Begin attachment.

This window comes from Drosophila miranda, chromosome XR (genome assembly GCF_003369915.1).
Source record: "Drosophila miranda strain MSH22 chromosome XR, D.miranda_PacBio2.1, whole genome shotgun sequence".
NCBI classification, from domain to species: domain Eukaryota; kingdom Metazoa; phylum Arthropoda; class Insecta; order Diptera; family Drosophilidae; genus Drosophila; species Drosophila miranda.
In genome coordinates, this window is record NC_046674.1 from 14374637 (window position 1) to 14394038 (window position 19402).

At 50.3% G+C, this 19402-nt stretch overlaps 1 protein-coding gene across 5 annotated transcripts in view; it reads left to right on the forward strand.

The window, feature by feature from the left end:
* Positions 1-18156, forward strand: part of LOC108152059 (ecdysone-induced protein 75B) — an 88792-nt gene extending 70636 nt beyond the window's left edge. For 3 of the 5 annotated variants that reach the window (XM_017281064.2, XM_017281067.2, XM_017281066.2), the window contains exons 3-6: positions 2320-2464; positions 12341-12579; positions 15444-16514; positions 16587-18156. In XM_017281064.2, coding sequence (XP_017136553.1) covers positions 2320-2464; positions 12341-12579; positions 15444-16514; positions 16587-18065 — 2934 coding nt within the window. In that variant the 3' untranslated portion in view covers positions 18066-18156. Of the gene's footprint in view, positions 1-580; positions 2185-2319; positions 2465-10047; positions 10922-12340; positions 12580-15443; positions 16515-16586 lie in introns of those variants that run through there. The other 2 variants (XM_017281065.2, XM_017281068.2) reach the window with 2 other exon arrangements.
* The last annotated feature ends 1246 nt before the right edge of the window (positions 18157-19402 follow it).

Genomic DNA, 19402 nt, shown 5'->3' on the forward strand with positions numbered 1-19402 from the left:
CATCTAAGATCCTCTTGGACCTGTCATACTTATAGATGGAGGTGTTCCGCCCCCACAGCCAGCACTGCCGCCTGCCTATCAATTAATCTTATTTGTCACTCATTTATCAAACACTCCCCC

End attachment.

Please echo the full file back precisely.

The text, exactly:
This window comes from Drosophila miranda, chromosome XR (genome assembly GCF_003369915.1).
Source record: "Drosophila miranda strain MSH22 chromosome XR, D.miranda_PacBio2.1, whole genome shotgun sequence".
NCBI classification, from domain to species: domain Eukaryota; kingdom Metazoa; phylum Arthropoda; class Insecta; order Diptera; family Drosophilidae; genus Drosophila; species Drosophila miranda.
In genome coordinates, this window is record NC_046674.1 from 14374637 (window position 1) to 14394038 (window position 19402).

At 50.3% G+C, this 19402-nt stretch overlaps 1 protein-coding gene across 5 annotated transcripts in view; it reads left to right on the forward strand.

The window, feature by feature from the left end:
* Positions 1-18156, forward strand: part of LOC108152059 (ecdysone-induced protein 75B) — an 88792-nt gene extending 70636 nt beyond the window's left edge. For 3 of the 5 annotated variants that reach the window (XM_017281064.2, XM_017281067.2, XM_017281066.2), the window contains exons 3-6: positions 2320-2464; positions 12341-12579; positions 15444-16514; positions 16587-18156. In XM_017281064.2, coding sequence (XP_017136553.1) covers positions 2320-2464; positions 12341-12579; positions 15444-16514; positions 16587-18065 — 2934 coding nt within the window. In that variant the 3' untranslated portion in view covers positions 18066-18156. Of the gene's footprint in view, positions 1-580; positions 2185-2319; positions 2465-10047; positions 10922-12340; positions 12580-15443; positions 16515-16586 lie in introns of those variants that run through there. The other 2 variants (XM_017281065.2, XM_017281068.2) reach the window with 2 other exon arrangements.
* The last annotated feature ends 1246 nt before the right edge of the window (positions 18157-19402 follow it).

Genomic DNA, 19402 nt, shown 5'->3' on the forward strand with positions numbered 1-19402 from the left:
CATCTAAGATCCTCTTGGACCTGTCATACTTATAGATGGAGGTGTTCCGCCCCCACAGCCAGCACTGCCGCCTGCCTATCAATTAATCTTATTTGTCACTCATTTATCAAACACTCCCCC